Computer MX500 SATA 2.5 inch SSD, 250 GB

Increase transfer speeds and reduce wait times by choosing the right SSD
Photo: decisive

Positives: It’s cheap and uses SATA, so it might be good if you have an old motherboard without M.2 sockets.

Negatives: It is relatively slow – 560 MB / s for reading, 510 MB / s and low capacity.

Who is good?: If you’re giving a much older PC a last glimpse of life, this might be a simple way to make your primary Windows partition a little faster if it’s struggling on an old mechanical drive, with physical documents stored in the cloud or on a secondary mechanical drive.

Where do I buy: Amazon Australia ($49) | Dick Smith ($65.95) | eBay ($66.90)

WD Black SN770 NVMe M.2 PCIe Gen4 SSD 250GB

Increase transfer speeds and reduce wait times by choosing the right SSD
Photo: Western Digital

Positives: Much faster – read speeds of up to 4,000MB/s and write speeds of up to 2,00MB/s as a full NVMe M.2 drive.

Negatives: There is no compatibility with SATA3, so you will need a newer motherboard that supports it to get it working at all.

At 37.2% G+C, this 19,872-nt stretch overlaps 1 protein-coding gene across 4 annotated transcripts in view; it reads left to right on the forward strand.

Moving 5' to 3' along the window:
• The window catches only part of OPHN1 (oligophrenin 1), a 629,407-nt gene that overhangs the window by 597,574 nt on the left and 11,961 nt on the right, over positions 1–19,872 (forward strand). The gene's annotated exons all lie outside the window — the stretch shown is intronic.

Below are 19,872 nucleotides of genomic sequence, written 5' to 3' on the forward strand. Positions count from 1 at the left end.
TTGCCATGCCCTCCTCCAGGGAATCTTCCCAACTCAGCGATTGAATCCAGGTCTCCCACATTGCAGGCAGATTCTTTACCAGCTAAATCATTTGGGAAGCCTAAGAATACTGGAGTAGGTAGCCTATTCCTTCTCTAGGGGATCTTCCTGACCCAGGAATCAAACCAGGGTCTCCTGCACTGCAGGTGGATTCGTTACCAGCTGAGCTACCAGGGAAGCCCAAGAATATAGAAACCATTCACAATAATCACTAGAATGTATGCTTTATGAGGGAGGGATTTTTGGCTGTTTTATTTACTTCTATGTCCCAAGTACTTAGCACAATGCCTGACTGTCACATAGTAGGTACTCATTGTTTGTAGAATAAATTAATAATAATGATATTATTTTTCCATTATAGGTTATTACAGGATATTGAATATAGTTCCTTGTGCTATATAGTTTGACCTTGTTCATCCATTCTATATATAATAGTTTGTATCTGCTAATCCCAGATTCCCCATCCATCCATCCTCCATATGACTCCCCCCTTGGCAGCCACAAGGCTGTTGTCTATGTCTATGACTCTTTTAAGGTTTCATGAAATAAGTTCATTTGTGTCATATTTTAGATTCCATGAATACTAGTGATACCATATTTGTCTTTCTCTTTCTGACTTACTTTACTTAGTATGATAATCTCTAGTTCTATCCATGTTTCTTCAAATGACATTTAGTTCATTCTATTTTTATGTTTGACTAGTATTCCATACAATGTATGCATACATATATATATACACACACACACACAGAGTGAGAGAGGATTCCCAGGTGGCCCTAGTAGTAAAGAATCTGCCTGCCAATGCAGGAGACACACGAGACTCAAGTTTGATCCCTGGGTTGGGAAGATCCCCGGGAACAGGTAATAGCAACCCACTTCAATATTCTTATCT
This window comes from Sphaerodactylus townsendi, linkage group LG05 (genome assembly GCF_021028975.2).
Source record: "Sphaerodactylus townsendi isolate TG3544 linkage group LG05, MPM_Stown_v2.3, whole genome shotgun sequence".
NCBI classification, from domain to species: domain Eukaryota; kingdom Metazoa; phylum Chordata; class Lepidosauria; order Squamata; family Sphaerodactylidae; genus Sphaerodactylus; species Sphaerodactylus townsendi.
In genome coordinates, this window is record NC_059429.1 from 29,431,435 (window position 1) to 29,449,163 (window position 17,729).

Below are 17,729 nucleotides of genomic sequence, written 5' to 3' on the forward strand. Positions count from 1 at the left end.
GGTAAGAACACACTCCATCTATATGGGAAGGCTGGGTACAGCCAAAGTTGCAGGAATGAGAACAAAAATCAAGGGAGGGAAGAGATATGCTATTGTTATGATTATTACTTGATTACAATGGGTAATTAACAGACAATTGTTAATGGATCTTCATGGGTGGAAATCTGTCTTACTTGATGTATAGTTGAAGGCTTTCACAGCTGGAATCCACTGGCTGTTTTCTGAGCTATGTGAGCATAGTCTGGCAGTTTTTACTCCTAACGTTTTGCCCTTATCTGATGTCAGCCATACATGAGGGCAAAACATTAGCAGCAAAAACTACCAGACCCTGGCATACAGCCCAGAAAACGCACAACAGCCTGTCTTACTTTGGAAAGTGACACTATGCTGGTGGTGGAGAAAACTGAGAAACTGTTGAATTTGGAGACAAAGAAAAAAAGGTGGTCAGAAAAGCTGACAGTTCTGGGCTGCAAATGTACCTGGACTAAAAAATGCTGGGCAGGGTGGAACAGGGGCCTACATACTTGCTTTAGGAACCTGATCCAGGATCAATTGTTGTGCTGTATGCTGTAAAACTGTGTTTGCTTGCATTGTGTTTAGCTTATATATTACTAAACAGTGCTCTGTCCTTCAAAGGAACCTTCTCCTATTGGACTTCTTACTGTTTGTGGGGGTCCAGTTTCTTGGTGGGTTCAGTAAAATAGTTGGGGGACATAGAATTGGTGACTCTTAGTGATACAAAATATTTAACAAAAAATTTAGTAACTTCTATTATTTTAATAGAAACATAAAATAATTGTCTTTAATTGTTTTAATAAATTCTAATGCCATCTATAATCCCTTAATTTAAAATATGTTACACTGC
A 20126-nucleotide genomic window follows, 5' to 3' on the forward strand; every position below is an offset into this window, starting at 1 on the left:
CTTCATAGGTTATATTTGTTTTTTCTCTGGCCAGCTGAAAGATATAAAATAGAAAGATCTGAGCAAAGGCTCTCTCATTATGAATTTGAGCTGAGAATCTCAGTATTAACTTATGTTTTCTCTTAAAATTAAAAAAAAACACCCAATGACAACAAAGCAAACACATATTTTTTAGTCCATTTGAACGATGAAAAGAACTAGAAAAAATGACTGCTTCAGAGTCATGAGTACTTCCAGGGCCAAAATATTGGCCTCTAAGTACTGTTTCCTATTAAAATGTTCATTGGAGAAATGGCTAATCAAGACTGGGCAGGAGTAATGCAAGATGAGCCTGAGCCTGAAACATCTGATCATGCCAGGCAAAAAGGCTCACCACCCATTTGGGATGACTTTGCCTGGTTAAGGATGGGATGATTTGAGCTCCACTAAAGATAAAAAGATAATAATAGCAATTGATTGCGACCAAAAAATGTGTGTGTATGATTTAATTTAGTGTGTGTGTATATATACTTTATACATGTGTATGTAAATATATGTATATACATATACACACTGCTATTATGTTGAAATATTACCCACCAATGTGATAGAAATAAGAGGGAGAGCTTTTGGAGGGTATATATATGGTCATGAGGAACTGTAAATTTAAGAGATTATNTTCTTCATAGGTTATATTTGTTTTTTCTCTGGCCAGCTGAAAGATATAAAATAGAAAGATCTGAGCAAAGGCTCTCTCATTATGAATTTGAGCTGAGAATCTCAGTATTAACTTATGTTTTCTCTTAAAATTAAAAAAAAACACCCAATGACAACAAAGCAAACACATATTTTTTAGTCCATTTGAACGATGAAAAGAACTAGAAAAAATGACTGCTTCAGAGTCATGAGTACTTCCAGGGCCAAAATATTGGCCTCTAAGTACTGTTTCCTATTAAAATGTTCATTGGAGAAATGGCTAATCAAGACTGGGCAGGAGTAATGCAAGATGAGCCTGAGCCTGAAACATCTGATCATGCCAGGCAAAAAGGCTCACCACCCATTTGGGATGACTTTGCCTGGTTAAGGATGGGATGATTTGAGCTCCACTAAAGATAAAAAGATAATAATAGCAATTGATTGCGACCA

Who is good?: Those with motherboards with unoccupied M.2 slots are looking for a bit more storage, though this SSD is also available in 1TB and 2TB capacities (with faster read/write speeds).

Where do I buy: Amazon Australia ($78.77) | Dick Smith ($81.87) | eBay ($97)

Sandisk Extreme Portable NVMe SSD (V2), 500 GB

SanDisk Extreme Portable SSD
Photo: SanDisk

Positives: Powerful external storage with a USB-C connector, so it will connect to just about anything, and you don’t need an external power supply. The USB 3.2 Gen 2 x 2 interface gives you read speeds of up to 1,050MB/s.

Negatives: You get much more storage space than an external mechanical drive.

Who is good?: If you want an ultra-lightweight external drive you can switch between systems, this might be a good match, although we’d definitely compare the price options in mechanical external drives if we were considering that option.

Where to buy it: Amazon Australia ($153.95) | Dick Smith ($149) | eBay ($159.95)

Western Digital WD Green 2.5-inch SATA SSD, 240GB

Western Digital WDS240G2G0A Green
Photo: WD

Positives: Good storage space for the money, WD Green drives use Low Power modes.

Negatives: stuck at SATA speeds.

Who is good?: People upgrade older laptops where a SATA drive can still be swapped, because WD Green drives sell themselves with lower power draw.

Where to buy it: Amazon Australia ($41) | Dick Smith ($65.95) | eBay ($58.95)

Samsung 970 EVO Plus M.2 NVMe V-NAND SDD, 2TB

Photo: Samsung

Positives: 2TB is a lot of storage space, and Samsung’s V-NAND technology can lift up to 3500MB/s on supported systems.

Negatives: You have looked at the price, right?

Who is it good for: System builders who want a very fast, high-capacity M.2 SSD.

Where do I buy: Amazon Australia ($280.97) | eBay ($297) | Mwave ($299)

This article has been updated since its original publication.